Politics / Feature / February 20, 2024

The Divided Landscape of Indian American Politics

The Desi diaspora is both rising up and fracturing on issues of religion, race, and caste, with far-reaching implications for US politics.

Jeet Heer

You can tell that an ethnic group is really flourishing in the United States when they start to produce prominent xenophobes and racists, particularly of the anti-Black variety. The trajectory from victim to victimizer is one of the surest markers of upward social mobility. In 1993, Toni Morrison ruefully noted in Time magazine that assimilation means immigrants must join “freely in this most enduring and efficient rite of passage into American culture: negative appraisals of the native-born Black population.” In the 19th and early 20th centuries, the ramparts of white supremacy were maintained by old-school Protestants who organized groups like the Know Nothings and the second Ku Klux Klan to terrorize not just people of color but also Irish Americans, Italian Americans, and Jewish Americans. In the 21st century, the most prominent bigots of the MAGA right are the descendants of these groups: figures like Steve Bannon, Rudy Giuliani, and Stephen Miller.

One of the few intriguing developments in the 2024 Republican primary is fresh evidence that Indian Americans—or at least a significant cohort of them—might join this longstanding trend. The two candidates who have made the biggest unexpected splash in the GOP primaries are the tech entrepreneur Vivek Ramaswamy and former South Carolina governor Nikki Haley. While Donald Trump has long dominated the race, Ramaswamy’s campaign enjoyed a brief surge in August, and as this issue went to press, Haley was still riding a better—and longer—uptick. Both of these candidates of Indian descent are only nominally Trump rivals; given his near lock on the nomination, they’re more plausibly auditioning to be members of a future Trump administration, perhaps as vice president, by showing that they can sell the MAGA platform in a stylish new form. In so doing, they are fully participating in the “rite of passage into American culture” that Morrison wrote about 30 years ago.

Ramaswamy has repackaged Trumpism in his persona as a brash young businessman not afraid to offend. During the GOP’s presidential primary debate on December 6, Ramaswamy proclaimed that the “great replacement theory” is “not some grand right-wing conspiracy theory, but a basic statement of the Democratic Party’s platform.” The racist fantasy he was defending is that non-white immigrants are being brought into the United States to replace white Americans. But then Ramaswamy’s entire campaign was built on pandering to racist sentiments, such as when, at a Republican fundraiser in August, he reassured the audience: “I’m sure the bogeyman white supremacist exists somewhere in America. I’ve just never met him. Never seen one, never met one in my life, right? Maybe I’ll meet a unicorn sooner. And maybe those exist too.”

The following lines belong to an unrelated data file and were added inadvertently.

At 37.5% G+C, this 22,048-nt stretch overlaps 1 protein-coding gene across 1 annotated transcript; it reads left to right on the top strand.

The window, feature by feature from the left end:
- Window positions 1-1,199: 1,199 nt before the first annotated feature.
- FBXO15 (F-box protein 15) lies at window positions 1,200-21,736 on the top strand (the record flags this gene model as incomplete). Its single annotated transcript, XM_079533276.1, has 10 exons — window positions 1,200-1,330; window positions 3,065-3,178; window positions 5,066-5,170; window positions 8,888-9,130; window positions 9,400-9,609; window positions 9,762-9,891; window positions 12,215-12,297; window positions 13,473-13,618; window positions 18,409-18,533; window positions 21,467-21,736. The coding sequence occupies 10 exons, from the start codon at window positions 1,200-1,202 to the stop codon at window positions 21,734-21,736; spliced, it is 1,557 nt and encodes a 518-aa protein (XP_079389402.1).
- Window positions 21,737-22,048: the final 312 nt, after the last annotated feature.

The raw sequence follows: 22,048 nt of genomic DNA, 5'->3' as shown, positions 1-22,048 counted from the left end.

In contrast to Ramaswamy’s flame-throwing approach, Haley has downplayed racism in a more genteel manner, such as her refusal in late December to mention slavery as a cause of the Civil War. As she does so often, Haley later backpedaled when challenged.

But then Haley has often tried to play both sides of the peculiar institution. As governor of South Carolina, she was a strong supporter of keeping the Confederate flag flying over the state capitol. Only after a neo-Nazi killed nine African Americans at a church in Charleston did Haley finally come out against the flag—even as she continued to refer to it as “a symbol of respect, integrity, and duty.”

For many Indian Americans—a community that overwhelmingly votes for Democrats—the rise of candidates like Ramaswamy and Haley is a good news/bad news joke. The good news is that Indian Americans, whose prominence in American public life is relatively new, are now fielding multiple political candidates on the national stage. The bad news is that two of the most visible of these openly embrace the most rancid forms of white supremacy, including neo-Nazi talking points and neo-Confederate historical mythology.

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The rapid rise of Indian Americans is one of the most startling domestic events in 21st-century America, and one of the great success stories of liberal multiculturalism. Even Joe Biden, in his awkward way, has taken notice. In 2021, Biden was talking to Swati Mohan, the NASA scientist who was then overseeing the landing of the Mars rover Perseverance. Mohan was born in Karnataka, India, in 1983, a fact that inspired Biden to remark: “It’s amazing. Indian—of descent—Americans are taking over the country: you, my vice president [Kamala Harris], my speechwriter Vinay [Reddy]…. You guys are incredible.”

By some measures, Indian Americans are now the most economically successful ethnic group in America, an almost complete reversal from a century earlier, when they were a tiny, impoverished minority near the bottom of the social pecking order. Indian Americans have made their names in countless fields, from tech (Microsoft CEO Satya Nadella, Google CEO Sundar Pichai) to science (Nobel laureate in chemistry Venkatraman Ramakrishnan) to literature (Pulitzer Prize–winning novelist Jhumpa Lahiri) to journalism (Ali Velshi) to music (Norah Jones, the daughter of Ravi Shankar) to comedy (Mindy Kaling, Aziz Ansari, Hasan Minhaj).

Given the success of Indian Americans in so many walks of life, it may seem unfair or masochistic to see any import in the prominence of racist hustlers like Ramaswamy and Haley (or their intellectual forebear, the far-right troll Dinesh D’Souza, notorious for his anti-Black venom). One could further point out that in 2020, the overwhelming majority of Indian Americans voted for Joe Biden, and the ranks of liberal Indian American politicians, headed by Vice President Harris, are large and growing, with five Indian Americans currently in Congress: Ami Bera, Pramila Jayapal, Ro Khanna, Raja Krishnamoorthi, and Shri Thanedar—all Democrats. As head of the Congressional Progressive Caucus, Jayapal is the most influential Indian lawmaker in America, second only to Harris in prominence among elected officials.